- that it was Christ himself who instituted the Sacrament of Orders as the rite which confers the priesthood of the new Covenant... The ARCIC document does not refer to the character of priestly ordination which implies a configuration to the priesthood of Christ. The character of priestly ordination is central to the Catholic understanding of the distinction between the ministerial priesthood and the common priesthood of the baptized. It is moreover important for the recognition of Holy Orders as a sacrament instituted by Christ, and not therefore a simple ecclesiastical institution.


The Vatican Response also demonstrates that the ARCIC concepts of the Apostolic Succession and the Interpretation of Scripture are incompatible with those of the Church. The Response concludes with some platitudes paying tribute to "the important work done by ARCIC" and expressing the hope that it will contribute to "the continued dialogue between Anglicans and Catholics". Cardinal Cassidy, President of the Pontifical Council for promoting Christian Unity claimed that the Vatican response is "a very positive document", and Father Edward Yarnold, S.J., a Catholic member of, and longstanding apologist for, ARCIC claims that the latest chapter in its history "does have a happy ending".


The reverend gentlemen are both perfectly correct, but not in the sense they intended. The report is positive and the ending happy because the bubble of false ecumenism has been pricked finally and effectively. As with the case with liberal pressure for a change in church teaching on contraception, in the final resort orthodoxy was upheld by the Vatican in the encyclical Humanae Vitae, even if its teaching is ignored by many Catholics. Just as they did in the case of contraception, the liberals gave the impression that Rome would not stand firm. But Rome can never fail to stand firm on any fundamental doctrine of faith or morals. No Catholic who loved or understood the Church ever imagined that the ambiguities could ever be endorsed by Rome. Liberal Catholic disillusionment with the Vatican Response derives from the folly which impelled them to believe in their own illusions, and to encourage our Anglican brethren to believe in them too. The Catholic Herald expressed this liberal disillusionment very clearly when it stated in its 6th December 1991 Editorial:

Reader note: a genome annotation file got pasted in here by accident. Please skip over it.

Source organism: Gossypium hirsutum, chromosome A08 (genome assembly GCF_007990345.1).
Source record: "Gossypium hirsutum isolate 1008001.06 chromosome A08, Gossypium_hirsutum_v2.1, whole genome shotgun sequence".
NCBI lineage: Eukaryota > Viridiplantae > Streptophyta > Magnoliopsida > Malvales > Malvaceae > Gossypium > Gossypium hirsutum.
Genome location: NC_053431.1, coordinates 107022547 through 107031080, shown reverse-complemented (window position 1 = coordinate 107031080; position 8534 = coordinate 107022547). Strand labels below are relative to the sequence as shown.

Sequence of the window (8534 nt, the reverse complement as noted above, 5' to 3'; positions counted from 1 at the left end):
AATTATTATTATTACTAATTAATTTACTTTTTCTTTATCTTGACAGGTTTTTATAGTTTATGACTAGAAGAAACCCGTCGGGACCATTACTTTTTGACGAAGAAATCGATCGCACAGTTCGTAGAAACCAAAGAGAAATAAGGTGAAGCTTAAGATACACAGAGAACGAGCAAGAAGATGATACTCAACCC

The Vatican's reaction this week to the ARCIC report has disappointed some and worried others, while those who said all along that ARCIC was nothing more than a talking-shop, and that Rome would never agree to its decisions are now basking in their superior knowledge. Catholics on the Commission feel their Church has let down the Anglicans with whom they shared so much for so long, while some of Anglicans wonder whether there is much point in going on with the discussions.